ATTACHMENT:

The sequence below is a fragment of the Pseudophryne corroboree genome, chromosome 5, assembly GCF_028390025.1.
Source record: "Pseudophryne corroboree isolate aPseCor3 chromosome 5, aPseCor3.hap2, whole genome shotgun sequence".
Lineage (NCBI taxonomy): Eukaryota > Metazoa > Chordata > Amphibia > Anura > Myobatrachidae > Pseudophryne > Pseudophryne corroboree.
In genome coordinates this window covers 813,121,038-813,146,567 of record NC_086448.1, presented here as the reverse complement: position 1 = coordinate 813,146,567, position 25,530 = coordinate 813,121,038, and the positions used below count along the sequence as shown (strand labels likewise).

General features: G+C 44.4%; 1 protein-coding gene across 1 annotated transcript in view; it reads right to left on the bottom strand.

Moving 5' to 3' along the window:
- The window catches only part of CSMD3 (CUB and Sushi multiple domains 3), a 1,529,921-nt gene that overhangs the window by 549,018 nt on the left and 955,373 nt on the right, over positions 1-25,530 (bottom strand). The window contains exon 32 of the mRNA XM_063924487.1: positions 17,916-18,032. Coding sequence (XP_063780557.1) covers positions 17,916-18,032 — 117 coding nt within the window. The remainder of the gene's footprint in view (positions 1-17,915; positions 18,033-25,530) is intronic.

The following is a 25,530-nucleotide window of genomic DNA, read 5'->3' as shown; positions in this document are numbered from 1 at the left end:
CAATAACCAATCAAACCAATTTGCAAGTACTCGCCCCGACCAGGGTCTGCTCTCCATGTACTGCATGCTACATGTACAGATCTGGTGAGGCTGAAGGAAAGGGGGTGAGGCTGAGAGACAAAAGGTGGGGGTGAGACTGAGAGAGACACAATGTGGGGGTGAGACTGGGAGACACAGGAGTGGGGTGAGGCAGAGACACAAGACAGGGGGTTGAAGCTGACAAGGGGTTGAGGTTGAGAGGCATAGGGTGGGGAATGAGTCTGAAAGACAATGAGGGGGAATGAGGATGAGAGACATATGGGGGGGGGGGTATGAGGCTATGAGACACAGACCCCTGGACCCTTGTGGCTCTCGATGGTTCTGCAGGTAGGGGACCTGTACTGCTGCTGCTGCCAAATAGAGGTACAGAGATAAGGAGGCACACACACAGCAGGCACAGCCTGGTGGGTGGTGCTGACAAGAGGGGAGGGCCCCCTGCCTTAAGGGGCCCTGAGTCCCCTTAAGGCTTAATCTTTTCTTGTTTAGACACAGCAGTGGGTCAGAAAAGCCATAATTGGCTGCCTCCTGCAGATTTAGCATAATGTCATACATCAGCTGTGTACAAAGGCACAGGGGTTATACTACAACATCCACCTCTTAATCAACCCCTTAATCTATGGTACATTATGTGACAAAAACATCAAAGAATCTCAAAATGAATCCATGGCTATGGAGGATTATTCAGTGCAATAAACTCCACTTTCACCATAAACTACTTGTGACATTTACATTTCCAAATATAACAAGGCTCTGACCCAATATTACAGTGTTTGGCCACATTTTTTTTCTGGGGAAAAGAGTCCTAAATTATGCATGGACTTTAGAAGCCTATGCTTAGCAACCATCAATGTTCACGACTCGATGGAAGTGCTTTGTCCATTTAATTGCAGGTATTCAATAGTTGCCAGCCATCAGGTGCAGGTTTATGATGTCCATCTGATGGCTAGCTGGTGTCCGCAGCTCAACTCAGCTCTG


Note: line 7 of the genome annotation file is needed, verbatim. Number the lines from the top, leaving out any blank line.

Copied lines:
- The window catches only part of CSMD3 (CUB and Sushi multiple domains 3), a 1,529,921-nt gene that overhangs the window by 549,018 nt on the left and 955,373 nt on the right, over positions 1-25,530 (bottom strand). The window contains exon 32 of the mRNA XM_063924487.1: positions 17,916-18,032. Coding sequence (XP_063780557.1) covers positions 17,916-18,032 — 117 coding nt within the window. The remainder of the gene's footprint in view (positions 1-17,915; positions 18,033-25,530) is intronic.